top of page

The Nürburgring  1 Lap = 26 kms  

The track was completed in spring 1927. The first races to take place on 18 June 1927 showed motorcycles and sidecars, and were won by Toni Ulmen on an English 350 cc Velocette. The cars followed a day later, and Rudolf Caracciola was the winner of the over 5000 cc class in a supercharged Mercedes-Benz "K". In addition, the track was opened to the public in the evenings and on weekends, as a one-way toll road.[4] The entire track consisted of 174 bends (prior to 1971 changes), and averaged 8 to 9 metres (8.7 to 9.8 yd) in width. The fastest time ever around the full Gesamtstrecke was by Louis Chiron, at an average speed of 112.31 km/h (69.79 mph) in his Bugatti.

After World War II, racing resumed in 1947 and in 1951, the Nordschleife of the Nürburgring again became the main venue for the German Grand Prix as part of the Formula One World Championship (with the exception of 1959, when it was held on the AVUS in Berlin). A new group of Ringmeisters arose to dominate the race – Alberto AscariJuan Manuel FangioStirling MossJim ClarkJohn SurteesJackie Stewart and Jacky Ickx.


From 1971 to 1983 further changes were made in accordance with the demands of the F1 drivers, the Nordschleife was reconstructed by taking out some bumps, smoothing out some sudden jumps (particularly at Brünnchen), and installing Armco safety barriers. The track was made straighter, following the race line, which reduced the number of corners. The German GP could be hosted at the Nürburgring again, and was for another six years from 1971 to 1976.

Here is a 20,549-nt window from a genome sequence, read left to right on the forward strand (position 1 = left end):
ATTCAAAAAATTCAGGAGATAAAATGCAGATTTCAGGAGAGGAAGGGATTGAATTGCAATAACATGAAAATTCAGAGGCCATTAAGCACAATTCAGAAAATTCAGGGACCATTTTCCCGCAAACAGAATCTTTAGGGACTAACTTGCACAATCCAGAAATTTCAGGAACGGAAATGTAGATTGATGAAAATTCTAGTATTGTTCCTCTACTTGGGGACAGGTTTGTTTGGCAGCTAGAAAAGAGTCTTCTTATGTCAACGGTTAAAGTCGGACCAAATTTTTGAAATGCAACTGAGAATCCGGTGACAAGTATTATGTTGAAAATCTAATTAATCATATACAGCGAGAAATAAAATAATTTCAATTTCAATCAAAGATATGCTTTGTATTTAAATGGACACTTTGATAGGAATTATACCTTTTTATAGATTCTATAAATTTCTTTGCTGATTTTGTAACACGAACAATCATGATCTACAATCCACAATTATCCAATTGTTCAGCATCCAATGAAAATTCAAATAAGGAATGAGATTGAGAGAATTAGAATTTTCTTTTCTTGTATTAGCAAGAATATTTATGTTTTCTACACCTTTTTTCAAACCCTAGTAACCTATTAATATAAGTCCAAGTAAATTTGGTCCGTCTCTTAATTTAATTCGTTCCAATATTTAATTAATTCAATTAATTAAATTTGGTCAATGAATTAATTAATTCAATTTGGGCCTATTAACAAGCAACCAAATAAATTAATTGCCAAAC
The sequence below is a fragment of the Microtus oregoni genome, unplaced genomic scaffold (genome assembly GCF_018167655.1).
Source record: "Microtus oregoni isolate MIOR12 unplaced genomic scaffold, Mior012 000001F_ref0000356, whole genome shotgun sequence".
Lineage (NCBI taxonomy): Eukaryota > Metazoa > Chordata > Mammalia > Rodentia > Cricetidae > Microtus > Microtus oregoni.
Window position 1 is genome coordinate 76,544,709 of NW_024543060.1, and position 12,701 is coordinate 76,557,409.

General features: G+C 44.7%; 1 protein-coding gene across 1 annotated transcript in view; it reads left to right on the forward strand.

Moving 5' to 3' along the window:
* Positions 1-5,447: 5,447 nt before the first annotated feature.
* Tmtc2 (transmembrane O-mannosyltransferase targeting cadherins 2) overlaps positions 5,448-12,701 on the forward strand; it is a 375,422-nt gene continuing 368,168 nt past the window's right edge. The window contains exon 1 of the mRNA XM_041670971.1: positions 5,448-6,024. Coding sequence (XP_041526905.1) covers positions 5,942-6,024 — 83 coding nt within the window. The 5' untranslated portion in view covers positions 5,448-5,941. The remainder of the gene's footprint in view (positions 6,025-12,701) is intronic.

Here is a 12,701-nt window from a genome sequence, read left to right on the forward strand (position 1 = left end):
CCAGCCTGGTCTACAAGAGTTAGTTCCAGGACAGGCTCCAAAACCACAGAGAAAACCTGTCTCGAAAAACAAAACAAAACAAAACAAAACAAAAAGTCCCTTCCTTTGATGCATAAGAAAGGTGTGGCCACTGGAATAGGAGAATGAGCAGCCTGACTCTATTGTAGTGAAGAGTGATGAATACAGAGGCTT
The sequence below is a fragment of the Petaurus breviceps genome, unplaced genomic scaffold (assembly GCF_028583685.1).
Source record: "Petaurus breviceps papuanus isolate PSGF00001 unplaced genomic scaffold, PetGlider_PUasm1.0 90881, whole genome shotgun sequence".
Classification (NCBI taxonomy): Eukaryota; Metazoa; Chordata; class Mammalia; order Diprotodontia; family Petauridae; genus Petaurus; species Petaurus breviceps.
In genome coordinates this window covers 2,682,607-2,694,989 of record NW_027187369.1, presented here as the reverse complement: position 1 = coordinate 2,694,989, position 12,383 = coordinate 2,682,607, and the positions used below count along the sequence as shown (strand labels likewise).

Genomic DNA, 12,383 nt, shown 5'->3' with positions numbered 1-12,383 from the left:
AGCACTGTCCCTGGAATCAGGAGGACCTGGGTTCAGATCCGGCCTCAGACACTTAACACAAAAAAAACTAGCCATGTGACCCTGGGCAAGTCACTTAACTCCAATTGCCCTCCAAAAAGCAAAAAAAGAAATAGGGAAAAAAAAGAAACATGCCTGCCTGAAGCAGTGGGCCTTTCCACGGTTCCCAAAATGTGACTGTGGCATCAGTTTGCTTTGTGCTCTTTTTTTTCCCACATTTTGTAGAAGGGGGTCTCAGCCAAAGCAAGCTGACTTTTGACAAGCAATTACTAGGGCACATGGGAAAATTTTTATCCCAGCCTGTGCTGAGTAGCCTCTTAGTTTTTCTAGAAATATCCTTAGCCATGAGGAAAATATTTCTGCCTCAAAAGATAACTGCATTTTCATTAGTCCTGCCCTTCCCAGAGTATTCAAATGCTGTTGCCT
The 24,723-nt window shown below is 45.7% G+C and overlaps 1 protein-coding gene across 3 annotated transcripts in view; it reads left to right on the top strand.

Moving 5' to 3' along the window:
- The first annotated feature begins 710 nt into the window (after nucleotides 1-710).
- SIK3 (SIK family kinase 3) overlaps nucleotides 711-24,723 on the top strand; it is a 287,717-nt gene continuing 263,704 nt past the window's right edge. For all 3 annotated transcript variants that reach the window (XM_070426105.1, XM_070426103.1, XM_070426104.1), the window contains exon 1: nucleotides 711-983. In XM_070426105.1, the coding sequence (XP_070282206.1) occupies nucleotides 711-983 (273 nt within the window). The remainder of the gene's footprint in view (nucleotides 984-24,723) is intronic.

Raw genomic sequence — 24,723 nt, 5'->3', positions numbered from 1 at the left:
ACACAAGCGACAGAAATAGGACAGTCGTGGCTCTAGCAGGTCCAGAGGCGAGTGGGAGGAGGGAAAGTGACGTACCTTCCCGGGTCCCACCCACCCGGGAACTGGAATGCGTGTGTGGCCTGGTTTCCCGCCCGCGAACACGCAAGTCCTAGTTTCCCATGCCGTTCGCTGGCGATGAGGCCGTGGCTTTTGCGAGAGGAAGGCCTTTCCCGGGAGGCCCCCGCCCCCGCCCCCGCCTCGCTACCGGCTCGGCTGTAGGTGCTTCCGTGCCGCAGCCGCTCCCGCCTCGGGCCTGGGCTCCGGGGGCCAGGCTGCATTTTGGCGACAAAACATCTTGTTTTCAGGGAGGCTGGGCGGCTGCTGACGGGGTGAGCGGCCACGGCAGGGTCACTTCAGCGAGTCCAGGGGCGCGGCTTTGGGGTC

In 1973 the entrance into the dangerous and bumpy Kallenhard corner was made slower by adding another left-hand corner after the fast Metzgesfeld sweeping corner. Safety was improved again later on by removing the jumps on the long main straight and widening it, and taking away the bushes right next to the track at the main straight, which had made that section of the Nürburgring dangerously narrow.

The new GP track was completed in 1984 and named GP-Strecke (German: Großer Preis-Strecke: literally, "Grand Prix Course"). It was built to meet the highest safety standards. Together with the old Nordschleife the full length of the extended track was now over 26 miles.

To  demonstrate how technology had improved over time  consider that for the 1965 F1 GP race taking place on the old 22km race track, Jackie Stewart's qualifying time for 2nd on the grid was 8minutes 29 seconds. He won that years race. Not quite 15 years later my qualifying time which was also 2nd place on  the starting grid was 8 minutes 24 seconds!!I also won my race. Consider the  Lotus 33 F1 Car back then with a 2.0l Climax engine had about 220 HP against my 1.5l Renault Engine with 150HP.  The big difference however was the F1  cars back in 1965 did not have any aerodynamic aids such as rear wings and front spoilers which my Formula Renault did have!!

bottom of page